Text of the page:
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More than 15 years after first recognizing that the Arctic “was careening toward a precarious new state,” marine and coastal sciences research professor Jennifer A. Francis summarizes the dramatic changes she and other scientists are seeing around Earth’s North Pole. She also describes the trickle-down effect those changes are having on the rest of the world, from droughts and floods to sea-level rise and altered ecosystems. This article is a must-read for planners, policy makers, industry representatives and anyone who will be affected by the changes and can help mitigate their adverse impacts.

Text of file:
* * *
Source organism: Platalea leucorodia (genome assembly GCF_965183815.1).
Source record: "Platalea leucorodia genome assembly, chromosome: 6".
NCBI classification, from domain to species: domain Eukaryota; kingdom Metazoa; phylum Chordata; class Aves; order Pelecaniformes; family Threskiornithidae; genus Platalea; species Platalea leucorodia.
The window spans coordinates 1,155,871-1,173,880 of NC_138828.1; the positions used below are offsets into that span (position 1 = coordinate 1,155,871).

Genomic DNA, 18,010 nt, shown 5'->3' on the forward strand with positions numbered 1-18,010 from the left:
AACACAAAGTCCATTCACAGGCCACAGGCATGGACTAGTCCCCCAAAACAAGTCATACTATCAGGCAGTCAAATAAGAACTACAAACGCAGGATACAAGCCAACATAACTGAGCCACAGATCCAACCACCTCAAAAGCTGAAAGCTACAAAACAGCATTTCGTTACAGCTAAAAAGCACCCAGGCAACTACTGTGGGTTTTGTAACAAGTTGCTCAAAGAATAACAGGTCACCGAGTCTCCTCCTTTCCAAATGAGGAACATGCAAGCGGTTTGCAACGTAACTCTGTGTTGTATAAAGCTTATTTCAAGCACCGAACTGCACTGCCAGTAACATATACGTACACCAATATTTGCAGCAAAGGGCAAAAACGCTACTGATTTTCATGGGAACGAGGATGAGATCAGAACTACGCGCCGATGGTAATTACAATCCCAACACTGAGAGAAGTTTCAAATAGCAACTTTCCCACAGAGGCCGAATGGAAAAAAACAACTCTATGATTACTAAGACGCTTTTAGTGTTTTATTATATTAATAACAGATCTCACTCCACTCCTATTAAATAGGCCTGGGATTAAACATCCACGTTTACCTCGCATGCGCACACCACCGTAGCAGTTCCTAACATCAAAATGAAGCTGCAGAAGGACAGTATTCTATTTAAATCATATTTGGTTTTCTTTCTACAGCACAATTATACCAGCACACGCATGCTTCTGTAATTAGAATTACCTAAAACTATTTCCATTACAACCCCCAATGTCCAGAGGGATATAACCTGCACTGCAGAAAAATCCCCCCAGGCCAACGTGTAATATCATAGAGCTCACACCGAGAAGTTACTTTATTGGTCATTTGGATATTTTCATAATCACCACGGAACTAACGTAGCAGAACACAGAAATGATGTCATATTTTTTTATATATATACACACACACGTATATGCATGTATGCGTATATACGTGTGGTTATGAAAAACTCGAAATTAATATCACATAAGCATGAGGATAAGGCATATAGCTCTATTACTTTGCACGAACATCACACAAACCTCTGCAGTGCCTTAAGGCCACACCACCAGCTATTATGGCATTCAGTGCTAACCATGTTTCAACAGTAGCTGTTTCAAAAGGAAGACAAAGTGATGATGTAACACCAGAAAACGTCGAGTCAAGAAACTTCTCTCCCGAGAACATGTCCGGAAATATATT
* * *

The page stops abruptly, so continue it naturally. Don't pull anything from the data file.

About the Author

Jennifer A. Francis is a marine and coastal sciences research professor at Rutgers University. She is an expert on Arctic climate change.



The Arctic is changing faster than expected, with air temperature rising and ice melting at a record-breaking speed.

Air temperature is increasing. Once “permanent” ice – sea ice, glaciers and permafrost – is melting. Numerous records have been broken in recent years, including winter sea ice extent, sea ice volume, air temperature and water vapor. The difference between average temperature in the Arctic and farther south is decreasing. And these changes create conditions, such as replacing ice with less reflective liquid water, that cause the region to absorb even more heat.

By altering the movement of air and...

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